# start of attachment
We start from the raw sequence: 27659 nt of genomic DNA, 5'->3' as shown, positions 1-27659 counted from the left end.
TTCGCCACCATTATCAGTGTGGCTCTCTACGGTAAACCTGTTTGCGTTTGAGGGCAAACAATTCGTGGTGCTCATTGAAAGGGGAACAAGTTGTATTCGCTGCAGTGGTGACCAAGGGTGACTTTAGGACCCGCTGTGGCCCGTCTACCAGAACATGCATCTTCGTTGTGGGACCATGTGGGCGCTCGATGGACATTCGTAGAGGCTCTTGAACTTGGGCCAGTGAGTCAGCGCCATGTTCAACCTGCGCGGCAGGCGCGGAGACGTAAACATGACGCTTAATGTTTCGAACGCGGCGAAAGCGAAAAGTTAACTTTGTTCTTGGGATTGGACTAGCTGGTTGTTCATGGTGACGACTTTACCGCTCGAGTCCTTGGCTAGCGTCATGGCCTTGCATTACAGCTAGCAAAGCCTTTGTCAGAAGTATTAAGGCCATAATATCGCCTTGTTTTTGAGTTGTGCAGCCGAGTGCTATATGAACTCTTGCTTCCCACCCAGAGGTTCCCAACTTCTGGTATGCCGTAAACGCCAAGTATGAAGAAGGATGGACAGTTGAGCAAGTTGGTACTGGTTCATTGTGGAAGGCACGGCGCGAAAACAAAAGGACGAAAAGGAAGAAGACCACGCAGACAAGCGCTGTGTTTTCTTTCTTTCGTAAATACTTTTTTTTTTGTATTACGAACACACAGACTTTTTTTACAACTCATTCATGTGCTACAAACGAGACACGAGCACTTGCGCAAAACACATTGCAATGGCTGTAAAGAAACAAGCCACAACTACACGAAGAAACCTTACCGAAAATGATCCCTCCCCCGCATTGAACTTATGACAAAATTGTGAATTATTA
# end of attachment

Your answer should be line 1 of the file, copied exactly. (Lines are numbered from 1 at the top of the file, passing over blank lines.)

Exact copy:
We start from the raw sequence: 27659 nt of genomic DNA, 5'->3' as shown, positions 1-27659 counted from the left end.